Since there's usually more than one way to mark a part, users are often faced with determining which marking method is most appropriate for their application. Part size, material, volume, budget, information to be marked, and other factors influence direct part marking method selection, so it is essential to understand the different methods you have available to you. Here we will consider steel type and type holder setups versus dot peen systems and why you would choose one instead of the other.
Steel Type and Holder
A type and holder setup requires interchangeable steel type, or a logodie, to be paired with a holder (hand held holder in this case). The type is inserted into the holder, the holder is placed on the marking surface, and the end of the holder opposite the type is struck with a hammer to create a permanent mark. Steel type is usually engraved with sharp face Gothic style characters but other faces (low stress, for example) and font styles are available. The depth of mark depends on the material being marked, how many characters, character size, and the weight of the hammer used.
What is Dot Peen Marking?
Dot peen marking, or pin stamping, uses a dot peen marking system with carbide styles to create precise, low stress dot patterns onto a substrate. The alphanumeric characters, logos, or 2D data matrix bar codes are programed into the dot peen system and can be marked on a wide range of materials like plastic and metal.
While dot peen marking systems typically provide a low cost of ownership (few consumables), they do require a fairly significant up-front investment.
When Would You Use Steel Type and Holder vs. Dot Peen?
Budget and depth of mark are two reasons why someone might decide to go with steel type and a holder as opposed to a portable dot peen. While a dot peen marking system allows users to program in many types of marks, for many applications this is unnecessary. Applications that require a static part number, for instance, are often better suited to a lower cost steel type and holder set up than a programable dot peen machine.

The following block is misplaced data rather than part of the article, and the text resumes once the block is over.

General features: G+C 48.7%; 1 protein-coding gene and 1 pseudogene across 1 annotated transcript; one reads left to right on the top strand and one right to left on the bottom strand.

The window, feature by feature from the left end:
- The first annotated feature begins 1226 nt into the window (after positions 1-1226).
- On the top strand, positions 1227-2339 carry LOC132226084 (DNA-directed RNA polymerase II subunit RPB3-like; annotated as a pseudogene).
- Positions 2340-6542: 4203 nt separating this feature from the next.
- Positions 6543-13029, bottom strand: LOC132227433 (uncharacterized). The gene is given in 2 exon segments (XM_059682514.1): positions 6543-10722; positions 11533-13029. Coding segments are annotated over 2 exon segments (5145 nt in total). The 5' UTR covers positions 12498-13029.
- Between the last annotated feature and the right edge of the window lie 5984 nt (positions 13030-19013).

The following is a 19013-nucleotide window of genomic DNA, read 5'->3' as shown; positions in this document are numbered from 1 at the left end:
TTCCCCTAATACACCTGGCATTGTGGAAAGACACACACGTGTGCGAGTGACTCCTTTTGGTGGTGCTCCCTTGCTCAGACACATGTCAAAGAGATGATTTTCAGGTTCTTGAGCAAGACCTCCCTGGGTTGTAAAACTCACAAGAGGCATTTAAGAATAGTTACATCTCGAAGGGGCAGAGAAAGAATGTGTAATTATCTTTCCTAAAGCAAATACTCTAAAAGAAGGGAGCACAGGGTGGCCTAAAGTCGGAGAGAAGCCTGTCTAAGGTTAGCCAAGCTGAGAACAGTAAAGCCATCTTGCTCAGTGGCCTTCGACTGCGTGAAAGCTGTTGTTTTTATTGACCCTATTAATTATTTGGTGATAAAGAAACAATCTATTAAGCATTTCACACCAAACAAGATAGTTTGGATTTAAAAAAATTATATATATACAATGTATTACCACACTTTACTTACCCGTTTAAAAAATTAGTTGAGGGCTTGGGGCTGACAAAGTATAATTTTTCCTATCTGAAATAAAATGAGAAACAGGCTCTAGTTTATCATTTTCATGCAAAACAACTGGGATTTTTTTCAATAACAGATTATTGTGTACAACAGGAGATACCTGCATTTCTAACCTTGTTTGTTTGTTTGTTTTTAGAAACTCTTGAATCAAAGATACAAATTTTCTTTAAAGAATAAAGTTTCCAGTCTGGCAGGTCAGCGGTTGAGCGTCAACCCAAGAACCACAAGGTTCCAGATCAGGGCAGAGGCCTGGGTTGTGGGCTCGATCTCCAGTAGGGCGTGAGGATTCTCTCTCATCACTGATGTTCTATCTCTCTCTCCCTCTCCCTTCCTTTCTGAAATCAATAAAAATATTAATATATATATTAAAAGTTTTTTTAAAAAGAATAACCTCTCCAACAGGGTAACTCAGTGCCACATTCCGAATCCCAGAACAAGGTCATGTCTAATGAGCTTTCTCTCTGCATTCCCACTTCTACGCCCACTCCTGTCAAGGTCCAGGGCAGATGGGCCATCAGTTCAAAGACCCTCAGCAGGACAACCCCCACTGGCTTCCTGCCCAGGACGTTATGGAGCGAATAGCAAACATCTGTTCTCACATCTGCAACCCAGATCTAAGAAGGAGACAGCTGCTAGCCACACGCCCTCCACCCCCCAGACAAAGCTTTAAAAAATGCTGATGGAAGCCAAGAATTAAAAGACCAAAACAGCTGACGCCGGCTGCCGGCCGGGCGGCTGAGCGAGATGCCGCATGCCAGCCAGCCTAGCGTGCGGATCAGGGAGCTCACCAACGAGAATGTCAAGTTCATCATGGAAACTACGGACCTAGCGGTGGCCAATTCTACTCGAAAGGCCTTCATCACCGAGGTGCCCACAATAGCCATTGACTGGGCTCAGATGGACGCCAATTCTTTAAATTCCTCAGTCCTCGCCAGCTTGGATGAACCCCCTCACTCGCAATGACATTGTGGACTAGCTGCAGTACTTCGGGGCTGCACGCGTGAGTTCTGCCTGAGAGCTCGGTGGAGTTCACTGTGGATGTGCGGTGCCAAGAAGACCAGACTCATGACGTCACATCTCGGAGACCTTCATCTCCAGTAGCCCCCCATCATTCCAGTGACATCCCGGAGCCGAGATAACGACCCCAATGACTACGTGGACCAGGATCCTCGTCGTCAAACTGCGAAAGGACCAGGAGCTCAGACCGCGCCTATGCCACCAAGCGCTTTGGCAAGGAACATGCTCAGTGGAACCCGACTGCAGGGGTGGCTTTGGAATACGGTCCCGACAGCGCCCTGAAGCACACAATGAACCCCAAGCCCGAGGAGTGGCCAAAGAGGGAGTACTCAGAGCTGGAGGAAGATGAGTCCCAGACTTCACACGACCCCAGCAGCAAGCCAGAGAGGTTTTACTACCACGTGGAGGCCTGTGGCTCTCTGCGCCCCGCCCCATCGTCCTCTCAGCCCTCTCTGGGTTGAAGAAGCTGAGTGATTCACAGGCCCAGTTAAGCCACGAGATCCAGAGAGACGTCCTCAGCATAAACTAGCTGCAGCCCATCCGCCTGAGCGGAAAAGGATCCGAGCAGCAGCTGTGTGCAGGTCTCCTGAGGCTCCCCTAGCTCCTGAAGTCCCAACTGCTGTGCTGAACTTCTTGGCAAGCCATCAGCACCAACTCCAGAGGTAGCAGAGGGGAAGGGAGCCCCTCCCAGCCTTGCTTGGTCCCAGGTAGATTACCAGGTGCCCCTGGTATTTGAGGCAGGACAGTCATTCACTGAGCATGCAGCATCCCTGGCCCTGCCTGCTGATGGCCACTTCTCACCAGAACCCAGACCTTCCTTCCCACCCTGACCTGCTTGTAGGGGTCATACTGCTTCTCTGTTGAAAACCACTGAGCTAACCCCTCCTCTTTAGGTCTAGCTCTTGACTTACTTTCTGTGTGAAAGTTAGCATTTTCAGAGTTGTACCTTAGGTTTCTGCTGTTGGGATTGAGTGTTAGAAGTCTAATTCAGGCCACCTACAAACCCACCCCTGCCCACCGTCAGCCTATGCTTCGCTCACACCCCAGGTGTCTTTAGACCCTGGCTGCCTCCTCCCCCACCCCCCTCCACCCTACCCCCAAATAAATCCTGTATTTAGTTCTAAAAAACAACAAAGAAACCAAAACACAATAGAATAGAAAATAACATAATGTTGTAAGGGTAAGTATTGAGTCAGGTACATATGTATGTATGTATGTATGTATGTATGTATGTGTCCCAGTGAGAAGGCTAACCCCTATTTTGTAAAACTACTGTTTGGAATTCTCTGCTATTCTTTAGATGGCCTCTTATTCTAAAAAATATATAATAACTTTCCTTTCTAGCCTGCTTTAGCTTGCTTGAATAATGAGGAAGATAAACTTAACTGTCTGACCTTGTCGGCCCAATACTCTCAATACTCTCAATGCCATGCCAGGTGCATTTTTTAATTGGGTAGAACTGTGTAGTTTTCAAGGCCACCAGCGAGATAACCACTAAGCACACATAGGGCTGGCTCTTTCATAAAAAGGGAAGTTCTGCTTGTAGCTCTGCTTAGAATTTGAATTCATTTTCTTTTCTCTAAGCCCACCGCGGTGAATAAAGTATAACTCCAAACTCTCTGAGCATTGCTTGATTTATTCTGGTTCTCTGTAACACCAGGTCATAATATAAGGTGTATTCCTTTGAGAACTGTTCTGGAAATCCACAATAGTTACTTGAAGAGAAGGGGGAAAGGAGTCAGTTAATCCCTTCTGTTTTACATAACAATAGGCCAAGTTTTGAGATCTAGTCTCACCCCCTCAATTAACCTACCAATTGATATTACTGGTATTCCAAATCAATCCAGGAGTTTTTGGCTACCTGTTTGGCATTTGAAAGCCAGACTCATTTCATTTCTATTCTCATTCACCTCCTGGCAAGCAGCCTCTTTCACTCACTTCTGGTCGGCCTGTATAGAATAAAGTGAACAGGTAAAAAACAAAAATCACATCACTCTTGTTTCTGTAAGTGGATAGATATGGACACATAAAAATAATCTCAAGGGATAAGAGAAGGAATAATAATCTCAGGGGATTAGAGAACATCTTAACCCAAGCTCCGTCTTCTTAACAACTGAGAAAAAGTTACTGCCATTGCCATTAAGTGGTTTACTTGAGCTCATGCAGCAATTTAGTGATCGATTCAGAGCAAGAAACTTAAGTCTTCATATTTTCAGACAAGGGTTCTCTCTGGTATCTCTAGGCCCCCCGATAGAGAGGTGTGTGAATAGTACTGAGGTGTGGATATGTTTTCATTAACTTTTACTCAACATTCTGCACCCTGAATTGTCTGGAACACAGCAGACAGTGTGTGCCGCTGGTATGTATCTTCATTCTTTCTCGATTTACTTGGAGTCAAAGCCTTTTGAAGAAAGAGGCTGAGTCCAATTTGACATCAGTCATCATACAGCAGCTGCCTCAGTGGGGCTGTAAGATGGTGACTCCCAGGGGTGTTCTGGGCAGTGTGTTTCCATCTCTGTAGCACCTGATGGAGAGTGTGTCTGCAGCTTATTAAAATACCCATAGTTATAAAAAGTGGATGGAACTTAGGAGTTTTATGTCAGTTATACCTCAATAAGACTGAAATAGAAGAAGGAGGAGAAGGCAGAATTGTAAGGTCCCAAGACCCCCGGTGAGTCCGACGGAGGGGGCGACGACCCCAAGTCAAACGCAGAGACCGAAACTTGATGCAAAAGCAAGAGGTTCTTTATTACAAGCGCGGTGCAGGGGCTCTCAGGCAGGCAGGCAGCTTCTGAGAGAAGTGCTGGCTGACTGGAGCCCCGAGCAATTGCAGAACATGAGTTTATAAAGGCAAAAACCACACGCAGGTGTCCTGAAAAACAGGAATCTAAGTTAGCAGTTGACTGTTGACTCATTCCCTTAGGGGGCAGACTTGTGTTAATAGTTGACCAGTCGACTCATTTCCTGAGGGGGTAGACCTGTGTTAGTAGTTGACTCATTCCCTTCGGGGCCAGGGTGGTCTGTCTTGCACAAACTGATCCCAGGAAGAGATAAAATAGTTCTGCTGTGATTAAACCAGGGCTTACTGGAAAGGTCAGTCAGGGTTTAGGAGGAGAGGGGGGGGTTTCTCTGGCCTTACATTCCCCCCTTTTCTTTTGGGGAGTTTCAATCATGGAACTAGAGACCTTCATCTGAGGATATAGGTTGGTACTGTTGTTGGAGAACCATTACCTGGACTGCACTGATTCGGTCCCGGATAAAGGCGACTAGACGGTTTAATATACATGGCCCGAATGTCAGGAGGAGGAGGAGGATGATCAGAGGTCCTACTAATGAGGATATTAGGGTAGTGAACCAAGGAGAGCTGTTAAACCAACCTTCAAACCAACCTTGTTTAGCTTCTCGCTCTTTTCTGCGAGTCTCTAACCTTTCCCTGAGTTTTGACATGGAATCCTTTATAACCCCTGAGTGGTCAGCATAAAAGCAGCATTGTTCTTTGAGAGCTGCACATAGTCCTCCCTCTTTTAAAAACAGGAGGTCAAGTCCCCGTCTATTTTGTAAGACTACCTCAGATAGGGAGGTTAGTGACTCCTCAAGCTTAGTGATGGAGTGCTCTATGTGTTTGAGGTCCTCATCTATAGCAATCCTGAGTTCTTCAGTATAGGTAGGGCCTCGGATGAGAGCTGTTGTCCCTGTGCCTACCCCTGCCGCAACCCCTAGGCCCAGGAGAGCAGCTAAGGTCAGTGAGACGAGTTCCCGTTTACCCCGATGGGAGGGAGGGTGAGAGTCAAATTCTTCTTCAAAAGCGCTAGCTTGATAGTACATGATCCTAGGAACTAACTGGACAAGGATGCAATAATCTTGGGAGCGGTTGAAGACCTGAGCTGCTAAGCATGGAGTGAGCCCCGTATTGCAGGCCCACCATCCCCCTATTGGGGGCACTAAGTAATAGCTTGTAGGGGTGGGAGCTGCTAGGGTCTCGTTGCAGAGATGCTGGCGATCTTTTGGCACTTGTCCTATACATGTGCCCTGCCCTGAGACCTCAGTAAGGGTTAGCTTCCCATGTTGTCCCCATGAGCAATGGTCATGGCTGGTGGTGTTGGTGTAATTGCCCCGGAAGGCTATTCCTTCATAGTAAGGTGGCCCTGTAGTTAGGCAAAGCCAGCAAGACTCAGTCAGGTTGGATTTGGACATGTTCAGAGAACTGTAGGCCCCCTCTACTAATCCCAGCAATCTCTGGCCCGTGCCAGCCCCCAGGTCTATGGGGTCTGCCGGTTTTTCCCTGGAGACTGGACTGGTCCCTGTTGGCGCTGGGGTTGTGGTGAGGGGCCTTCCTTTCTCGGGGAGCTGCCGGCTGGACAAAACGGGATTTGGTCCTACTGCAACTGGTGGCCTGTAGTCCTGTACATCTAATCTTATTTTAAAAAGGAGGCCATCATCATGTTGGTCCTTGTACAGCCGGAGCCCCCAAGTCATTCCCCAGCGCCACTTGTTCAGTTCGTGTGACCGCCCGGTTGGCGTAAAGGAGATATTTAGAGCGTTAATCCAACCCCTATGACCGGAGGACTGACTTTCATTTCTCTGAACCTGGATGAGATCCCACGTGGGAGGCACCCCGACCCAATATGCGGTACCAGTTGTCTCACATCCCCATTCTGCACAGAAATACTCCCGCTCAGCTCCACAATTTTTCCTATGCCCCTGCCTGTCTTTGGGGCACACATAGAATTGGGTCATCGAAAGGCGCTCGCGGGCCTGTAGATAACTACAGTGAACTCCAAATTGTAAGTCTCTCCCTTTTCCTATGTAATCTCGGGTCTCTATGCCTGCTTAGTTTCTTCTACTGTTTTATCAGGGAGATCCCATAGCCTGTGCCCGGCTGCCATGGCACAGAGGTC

Depth of mark requirements are also something to consider when choosing your marking method. While dot peen's do offer multiple depth settings, your application may require a deeper mark than can be achieved with a pin stamper (for example, if the part needed to be painted after the mark was made). The use of a holder with steel type and a hammer will typically produce a deeper mark than a portable dot peen.
A type and holder setup is also just easier to use than a dot peen marking system. While a dot peen marking system's software can be simple enough to learn, using a type and holder is certainly less complex.
So, to summarize, applications that require marking static numbers or letters, with above average mark depth, on any size part, and with minimal investment are often best served with a type and holder setup versus dot peen.
Click here to see how Durable Technologies can help you make your mark with steel type and holders.
This post was published on January 17, 2019 and updated on January 22, 2019.